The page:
In this lesson we examine the concepts of a sampling distribution and the central limit theorem. A **sampling distribution** is the way that a set of data looks when plotted on a chart. As data sets grow, these have a tendency to mirror normal distributions. The **normal distribution** is a roughly bell-shaped distribution that occurs over and over throughout populations and samples. This is especially true as the sets have greater opportunity to span out over possible values. The reason for this is the **central limit theorem**, which states that the more an experiment is run, the more its data will resemble a normal distribution. However, this only holds if each new point is random in nature, as our example of flooding a normally distributed class with basketball players demonstrated. With a normal distribution, we can avoid calculus and find the **Z-score**, a measure of distance from the mean in terms of numbers of standard deviation, and then check a pre-made table to find the relevant percentages.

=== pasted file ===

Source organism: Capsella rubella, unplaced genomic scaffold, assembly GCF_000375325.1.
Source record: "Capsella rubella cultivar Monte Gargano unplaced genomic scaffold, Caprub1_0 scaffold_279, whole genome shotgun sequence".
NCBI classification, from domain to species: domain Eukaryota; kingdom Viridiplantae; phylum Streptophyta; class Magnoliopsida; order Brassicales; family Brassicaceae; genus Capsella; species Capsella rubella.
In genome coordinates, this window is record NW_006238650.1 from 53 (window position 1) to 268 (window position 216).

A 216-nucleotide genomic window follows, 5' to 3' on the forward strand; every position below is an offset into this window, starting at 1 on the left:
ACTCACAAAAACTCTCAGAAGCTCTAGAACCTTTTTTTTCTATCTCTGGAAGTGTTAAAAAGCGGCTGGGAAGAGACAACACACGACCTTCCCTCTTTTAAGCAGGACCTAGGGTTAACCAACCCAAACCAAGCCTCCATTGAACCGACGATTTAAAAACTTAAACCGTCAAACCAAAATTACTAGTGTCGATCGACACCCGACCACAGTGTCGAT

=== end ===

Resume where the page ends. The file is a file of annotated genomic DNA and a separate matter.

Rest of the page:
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Statistics 101: Principles of Statistics11 chapters | 141 lessons | 9 flashcard sets

- Go to Probability

- Simple Random Samples: Definition & Examples 5:10
- What is Random Sampling? - Definition, Conditions & Measures 5:55
- Stratified Random Samples: Definition, Characteristics & Examples 6:25
- Cluster Random Samples: Definition, Selection & Examples 6:44
- Systematic Random Samples: Definition, Formula & Advantages 8:37
- Understanding the Law of Large Numbers 5:14
- Sampling Distributions & the Central Limit Theorem: Definition, Formula & Examples 5:06
- Finding Probabilities About Means Using the Central Limit Theorem 4:24
- Go to Sampling